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Dearest Audiophiles, I need your expert advice on some Clarion WH100 wireless headphones I recently purchased for use with a portable dvd player for my backseat-dwellling-kids.

Please keep in mind I have no idea what I'm doing.

The earphone set I purchased has an IR transmitter that's designed to be hardwired into the car. Since I didn't want to to that, I wired it to a 12v cigarette lighter adapter from Radio Shack. That part of this adventure seems to be OK.

Then, I realized the IR transmitter had two female audio plugs, and so does my DVD player. So, I found a cord that has two male plugs on one end, coupled it with IR transmitter, then plugged the single male end of that same cord into the headphone jack on the side of the DVD player.

Believe it or not, it works and I can hear the audio from the DVD on both sets of headphones.

However, my problem is this: I'm getting what seems to be engine noise interferenece in the headphones. It's the same pitch as the engine, and I think (but haven't had the time to confirm) that the noise shifts in pitch when the engine shifts/revs.

Any ideas on how to get rid of the static?

I'm totally out of my league, but know youse guys know what you're talking about. I'm just a Mom trying to keep her kids happy on that long trek to Nana's house.

Thanks in advance for your help and good humor!
 

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two ways to address such noise...

...shielding/isolation and filtering.

First I would do a little investigation to help narrow down the cause of the interferance. The simplest thing to do would be to determine if the noise is present when the engine is not running. If it is, you are on the WRONG track. The noise is inherent to the set-up . If you ONLY hear the noise then you can attempt to minimize it.

I would first attempt shielding/isolation, as it is may be easier. If you have found that the noise is present when the engine is running it is probably from interferance in the DC power feed. Attempt to run the headphone unit from an alternate source of DC while the engine is running to verify. THis could be as simple as using enough batteries to give 12 volts (two big 6 volt latern cells would cost around $10 at WalMart). If you have determined that the DC outlet is the culprit, you can most easily shield the leads from the lighter adapter. Just use shielded wire, it has an inner conductor & outer braid-- like coax. Stereo installers will have it and so do most electronics techn stores, like Active Electronics.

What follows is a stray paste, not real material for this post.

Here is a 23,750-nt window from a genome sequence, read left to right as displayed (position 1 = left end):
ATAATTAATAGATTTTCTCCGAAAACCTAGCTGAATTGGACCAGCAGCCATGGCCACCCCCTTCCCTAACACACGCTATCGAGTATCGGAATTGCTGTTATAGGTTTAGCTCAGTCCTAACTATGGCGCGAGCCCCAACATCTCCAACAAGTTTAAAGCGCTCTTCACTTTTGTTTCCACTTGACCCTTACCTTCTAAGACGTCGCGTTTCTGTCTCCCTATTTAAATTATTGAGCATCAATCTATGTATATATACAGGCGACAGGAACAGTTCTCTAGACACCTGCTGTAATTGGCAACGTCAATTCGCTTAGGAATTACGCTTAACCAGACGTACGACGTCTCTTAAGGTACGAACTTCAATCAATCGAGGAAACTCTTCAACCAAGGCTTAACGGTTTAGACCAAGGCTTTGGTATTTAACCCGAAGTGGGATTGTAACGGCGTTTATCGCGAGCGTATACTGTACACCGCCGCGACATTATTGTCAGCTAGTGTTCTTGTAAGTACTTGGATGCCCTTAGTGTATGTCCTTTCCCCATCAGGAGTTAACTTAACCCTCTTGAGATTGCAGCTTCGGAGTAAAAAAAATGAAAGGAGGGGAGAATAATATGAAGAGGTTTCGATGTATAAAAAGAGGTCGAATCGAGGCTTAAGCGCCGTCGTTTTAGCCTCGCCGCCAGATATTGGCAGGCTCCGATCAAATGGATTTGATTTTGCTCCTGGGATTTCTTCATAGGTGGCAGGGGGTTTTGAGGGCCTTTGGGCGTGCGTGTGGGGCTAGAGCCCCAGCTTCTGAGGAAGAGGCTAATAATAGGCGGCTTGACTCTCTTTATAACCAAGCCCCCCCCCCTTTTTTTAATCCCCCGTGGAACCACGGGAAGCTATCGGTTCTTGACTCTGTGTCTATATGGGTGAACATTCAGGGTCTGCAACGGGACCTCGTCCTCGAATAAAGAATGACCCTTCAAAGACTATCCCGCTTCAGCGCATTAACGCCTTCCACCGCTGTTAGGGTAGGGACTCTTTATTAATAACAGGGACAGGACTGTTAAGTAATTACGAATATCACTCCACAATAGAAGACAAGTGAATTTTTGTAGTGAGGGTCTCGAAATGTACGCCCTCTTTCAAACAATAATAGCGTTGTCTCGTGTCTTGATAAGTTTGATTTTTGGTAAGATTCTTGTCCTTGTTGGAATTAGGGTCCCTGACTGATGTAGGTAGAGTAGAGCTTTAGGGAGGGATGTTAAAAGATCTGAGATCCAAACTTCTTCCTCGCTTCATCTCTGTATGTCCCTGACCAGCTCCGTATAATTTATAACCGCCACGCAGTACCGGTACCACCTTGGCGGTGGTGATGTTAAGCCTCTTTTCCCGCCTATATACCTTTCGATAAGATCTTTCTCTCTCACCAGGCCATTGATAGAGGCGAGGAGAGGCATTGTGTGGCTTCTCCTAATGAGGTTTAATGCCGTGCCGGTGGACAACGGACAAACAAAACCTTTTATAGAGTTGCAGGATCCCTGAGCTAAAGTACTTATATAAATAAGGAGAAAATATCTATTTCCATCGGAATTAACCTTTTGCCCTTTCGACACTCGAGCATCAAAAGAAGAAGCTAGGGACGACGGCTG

Moving deeper in you could attempt to isolate the feeds to the lighter ciruit by putting this on a seperate terminal block. Not as hard as it sounds, something that stero installers do often,

Finally, you could try filtering. In the OLD days you could count on the ignition making RF noise, with its point, condesor & coil, but modern ignitions have all those goodies shielded from the get go, so as to not interfere with the on board electronics. BUT there are lots of other potential RF sources. The circuits that drive the injectors can produce RF. THe displays that provide A/C and Nav info can leak RF. THe speed sensors can generate local RF fields. Very hard to determine if any are causing the noise your headphones pick-up.

And NO, the likelihood of it being was one of those may not be small. Even though all the OEM radio stuff must have been tested/set-up to reject such signals, the adapter/transmitter you got WAS NOT. It may be possible to simply wrapp that box in lost of Al foil, and create a "Faraday Cage" to keep out ALL unwanted RF-- ugly but it woulf work.
 

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Discussion Starter #3
I love a good mystery!

Renov8r - Thanks for your thoughtful reply, will check it out as you suggested and post the results. Geez, I love this site!
 
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